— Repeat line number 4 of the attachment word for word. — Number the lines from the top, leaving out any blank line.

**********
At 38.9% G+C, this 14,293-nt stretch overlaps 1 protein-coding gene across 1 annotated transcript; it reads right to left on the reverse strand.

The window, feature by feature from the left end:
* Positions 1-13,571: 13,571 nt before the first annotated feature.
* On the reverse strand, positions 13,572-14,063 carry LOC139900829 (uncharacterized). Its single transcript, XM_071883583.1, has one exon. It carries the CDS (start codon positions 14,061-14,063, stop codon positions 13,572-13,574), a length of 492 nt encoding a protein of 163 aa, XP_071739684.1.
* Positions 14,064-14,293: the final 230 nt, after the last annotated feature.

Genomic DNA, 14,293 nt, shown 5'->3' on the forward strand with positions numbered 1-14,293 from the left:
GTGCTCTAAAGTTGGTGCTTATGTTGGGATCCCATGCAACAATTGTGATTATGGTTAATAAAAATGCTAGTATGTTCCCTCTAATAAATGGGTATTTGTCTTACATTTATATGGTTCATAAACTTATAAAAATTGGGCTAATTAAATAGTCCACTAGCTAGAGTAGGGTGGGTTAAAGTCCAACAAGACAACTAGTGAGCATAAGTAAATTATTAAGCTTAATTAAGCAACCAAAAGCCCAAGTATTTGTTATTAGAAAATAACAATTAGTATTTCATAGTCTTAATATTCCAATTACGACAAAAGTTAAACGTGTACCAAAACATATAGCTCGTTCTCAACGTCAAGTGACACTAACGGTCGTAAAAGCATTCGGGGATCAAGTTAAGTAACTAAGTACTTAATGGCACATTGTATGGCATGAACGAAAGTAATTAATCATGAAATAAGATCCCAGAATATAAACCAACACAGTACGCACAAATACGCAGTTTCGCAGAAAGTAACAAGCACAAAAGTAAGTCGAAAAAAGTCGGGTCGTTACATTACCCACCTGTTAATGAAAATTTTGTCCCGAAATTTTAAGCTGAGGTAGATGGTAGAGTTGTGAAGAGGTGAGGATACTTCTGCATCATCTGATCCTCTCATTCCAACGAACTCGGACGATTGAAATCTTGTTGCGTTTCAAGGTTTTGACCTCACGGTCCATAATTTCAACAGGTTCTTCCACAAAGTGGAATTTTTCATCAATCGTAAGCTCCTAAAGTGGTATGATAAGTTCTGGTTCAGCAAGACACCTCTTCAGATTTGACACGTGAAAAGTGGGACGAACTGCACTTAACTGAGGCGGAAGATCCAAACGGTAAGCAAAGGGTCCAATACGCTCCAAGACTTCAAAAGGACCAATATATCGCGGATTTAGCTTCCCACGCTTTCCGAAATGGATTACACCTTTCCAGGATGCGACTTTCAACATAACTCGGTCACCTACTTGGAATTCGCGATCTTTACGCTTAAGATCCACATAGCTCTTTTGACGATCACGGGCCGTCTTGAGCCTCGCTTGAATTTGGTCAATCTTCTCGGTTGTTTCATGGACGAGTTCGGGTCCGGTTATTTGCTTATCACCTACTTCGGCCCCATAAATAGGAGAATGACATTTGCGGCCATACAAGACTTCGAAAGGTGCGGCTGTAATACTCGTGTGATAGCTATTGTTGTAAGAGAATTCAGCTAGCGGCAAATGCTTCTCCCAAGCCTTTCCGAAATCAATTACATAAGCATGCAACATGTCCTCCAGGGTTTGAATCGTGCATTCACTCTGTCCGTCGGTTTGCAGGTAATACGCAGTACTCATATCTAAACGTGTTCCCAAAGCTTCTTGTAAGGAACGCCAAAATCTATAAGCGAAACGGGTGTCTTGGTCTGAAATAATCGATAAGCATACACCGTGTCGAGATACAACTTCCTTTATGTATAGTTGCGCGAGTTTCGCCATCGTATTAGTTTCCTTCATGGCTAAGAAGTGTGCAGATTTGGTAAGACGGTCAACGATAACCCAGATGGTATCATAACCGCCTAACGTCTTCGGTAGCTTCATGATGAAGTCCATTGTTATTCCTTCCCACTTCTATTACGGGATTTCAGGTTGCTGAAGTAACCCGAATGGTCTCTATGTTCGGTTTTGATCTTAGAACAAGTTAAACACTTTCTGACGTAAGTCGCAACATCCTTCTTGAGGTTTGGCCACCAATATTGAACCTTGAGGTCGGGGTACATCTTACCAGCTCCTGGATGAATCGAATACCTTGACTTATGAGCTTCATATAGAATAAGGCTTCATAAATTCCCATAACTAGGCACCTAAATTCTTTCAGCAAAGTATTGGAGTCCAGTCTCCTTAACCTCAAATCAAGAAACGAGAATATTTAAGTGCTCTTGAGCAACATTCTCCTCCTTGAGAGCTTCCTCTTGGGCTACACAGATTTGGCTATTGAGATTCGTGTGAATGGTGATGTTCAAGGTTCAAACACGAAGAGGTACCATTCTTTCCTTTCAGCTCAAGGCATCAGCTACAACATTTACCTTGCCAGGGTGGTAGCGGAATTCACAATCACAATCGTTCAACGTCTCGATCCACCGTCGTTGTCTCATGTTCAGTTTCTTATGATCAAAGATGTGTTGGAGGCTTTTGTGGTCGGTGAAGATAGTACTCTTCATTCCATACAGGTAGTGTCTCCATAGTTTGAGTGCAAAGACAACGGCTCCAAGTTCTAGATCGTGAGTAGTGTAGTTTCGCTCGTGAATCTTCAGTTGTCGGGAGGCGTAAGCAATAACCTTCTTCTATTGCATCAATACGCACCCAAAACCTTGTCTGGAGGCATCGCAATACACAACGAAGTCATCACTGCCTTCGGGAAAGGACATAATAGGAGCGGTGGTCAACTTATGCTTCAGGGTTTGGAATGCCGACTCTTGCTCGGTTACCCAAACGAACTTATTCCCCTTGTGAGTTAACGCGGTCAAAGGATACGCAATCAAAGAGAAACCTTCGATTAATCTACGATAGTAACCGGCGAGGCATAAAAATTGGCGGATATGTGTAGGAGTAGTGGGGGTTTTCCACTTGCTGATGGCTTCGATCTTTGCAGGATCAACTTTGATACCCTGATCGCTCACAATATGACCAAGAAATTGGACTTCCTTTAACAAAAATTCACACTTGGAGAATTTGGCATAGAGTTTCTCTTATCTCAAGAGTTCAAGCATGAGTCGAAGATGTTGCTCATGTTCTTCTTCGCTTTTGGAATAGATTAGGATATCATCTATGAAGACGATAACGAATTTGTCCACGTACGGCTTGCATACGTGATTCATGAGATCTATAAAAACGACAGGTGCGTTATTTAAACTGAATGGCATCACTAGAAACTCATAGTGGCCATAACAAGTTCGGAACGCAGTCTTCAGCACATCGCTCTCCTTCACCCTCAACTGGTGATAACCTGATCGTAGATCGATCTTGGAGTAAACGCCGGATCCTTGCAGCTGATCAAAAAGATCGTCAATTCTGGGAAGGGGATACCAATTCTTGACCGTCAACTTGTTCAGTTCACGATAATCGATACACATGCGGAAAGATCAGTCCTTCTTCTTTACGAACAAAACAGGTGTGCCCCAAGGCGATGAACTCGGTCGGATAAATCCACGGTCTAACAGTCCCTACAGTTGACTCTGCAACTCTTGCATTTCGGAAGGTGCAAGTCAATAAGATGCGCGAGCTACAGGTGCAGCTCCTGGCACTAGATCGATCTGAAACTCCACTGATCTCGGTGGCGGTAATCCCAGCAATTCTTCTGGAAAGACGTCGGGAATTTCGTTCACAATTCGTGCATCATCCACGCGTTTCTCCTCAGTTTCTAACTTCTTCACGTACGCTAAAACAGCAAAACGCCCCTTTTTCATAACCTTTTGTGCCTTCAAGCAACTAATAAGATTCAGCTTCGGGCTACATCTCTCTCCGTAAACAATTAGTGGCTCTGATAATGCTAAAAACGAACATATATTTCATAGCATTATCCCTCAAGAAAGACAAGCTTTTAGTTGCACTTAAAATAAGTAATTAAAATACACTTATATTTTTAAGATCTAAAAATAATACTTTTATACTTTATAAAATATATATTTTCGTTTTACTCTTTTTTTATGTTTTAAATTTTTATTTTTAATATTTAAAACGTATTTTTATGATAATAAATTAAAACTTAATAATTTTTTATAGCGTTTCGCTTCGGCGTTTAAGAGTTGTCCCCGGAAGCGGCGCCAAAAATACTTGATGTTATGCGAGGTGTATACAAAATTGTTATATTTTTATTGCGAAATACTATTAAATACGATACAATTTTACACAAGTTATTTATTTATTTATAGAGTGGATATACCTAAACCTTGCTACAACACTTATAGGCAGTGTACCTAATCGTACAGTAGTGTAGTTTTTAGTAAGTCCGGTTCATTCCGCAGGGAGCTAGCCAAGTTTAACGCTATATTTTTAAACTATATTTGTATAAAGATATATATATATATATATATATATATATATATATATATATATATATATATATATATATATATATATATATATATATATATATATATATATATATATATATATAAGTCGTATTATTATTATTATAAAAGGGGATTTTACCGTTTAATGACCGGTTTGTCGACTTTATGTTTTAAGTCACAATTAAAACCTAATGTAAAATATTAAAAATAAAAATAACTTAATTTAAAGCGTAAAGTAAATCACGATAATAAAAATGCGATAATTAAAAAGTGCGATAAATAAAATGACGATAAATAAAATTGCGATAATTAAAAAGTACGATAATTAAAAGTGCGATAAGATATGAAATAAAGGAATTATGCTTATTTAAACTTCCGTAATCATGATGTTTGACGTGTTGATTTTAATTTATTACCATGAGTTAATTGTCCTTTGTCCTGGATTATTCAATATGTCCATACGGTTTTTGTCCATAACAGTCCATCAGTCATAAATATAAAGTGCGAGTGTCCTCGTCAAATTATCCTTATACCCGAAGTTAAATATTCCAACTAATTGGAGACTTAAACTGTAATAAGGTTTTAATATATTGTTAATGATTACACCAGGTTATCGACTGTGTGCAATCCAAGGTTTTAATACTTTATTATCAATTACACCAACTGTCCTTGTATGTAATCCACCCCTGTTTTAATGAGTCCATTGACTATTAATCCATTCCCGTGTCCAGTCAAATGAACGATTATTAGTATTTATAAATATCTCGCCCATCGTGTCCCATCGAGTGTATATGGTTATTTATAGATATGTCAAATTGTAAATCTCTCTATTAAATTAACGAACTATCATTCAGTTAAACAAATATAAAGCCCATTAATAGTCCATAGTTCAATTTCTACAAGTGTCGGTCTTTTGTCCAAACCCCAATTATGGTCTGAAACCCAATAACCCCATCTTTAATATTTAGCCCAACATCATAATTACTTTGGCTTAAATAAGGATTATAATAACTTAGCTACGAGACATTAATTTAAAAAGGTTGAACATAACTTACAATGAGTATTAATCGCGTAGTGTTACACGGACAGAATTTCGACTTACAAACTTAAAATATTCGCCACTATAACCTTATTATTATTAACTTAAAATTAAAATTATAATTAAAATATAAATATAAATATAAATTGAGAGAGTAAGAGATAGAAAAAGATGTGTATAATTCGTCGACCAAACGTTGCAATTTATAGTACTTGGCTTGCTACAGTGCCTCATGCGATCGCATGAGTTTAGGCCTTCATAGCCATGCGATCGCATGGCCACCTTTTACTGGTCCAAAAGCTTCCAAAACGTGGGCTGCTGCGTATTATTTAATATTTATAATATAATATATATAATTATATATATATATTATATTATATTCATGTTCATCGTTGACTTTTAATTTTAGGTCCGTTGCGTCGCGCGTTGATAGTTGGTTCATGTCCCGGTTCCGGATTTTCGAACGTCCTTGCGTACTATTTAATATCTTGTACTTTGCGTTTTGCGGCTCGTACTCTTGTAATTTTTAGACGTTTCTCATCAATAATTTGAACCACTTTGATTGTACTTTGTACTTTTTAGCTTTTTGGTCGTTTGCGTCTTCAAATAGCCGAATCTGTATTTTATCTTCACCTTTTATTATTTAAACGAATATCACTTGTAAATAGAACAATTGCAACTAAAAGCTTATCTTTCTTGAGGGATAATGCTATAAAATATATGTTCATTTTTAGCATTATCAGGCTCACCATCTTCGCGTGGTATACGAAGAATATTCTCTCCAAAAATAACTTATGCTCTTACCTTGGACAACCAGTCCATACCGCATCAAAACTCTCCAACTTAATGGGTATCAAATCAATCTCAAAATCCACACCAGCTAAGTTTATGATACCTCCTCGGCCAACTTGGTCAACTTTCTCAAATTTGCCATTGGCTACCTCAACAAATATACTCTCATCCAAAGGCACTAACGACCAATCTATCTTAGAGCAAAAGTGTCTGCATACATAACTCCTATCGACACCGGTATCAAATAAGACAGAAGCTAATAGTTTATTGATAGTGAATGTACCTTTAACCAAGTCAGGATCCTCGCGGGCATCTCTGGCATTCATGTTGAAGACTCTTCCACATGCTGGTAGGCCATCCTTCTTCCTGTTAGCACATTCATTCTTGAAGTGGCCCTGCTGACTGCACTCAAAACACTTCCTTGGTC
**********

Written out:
* On the reverse strand, positions 13,572-14,063 carry LOC139900829 (uncharacterized). Its single transcript, XM_071883583.1, has one exon. It carries the CDS (start codon positions 14,061-14,063, stop codon positions 13,572-13,574), a length of 492 nt encoding a protein of 163 aa, XP_071739684.1.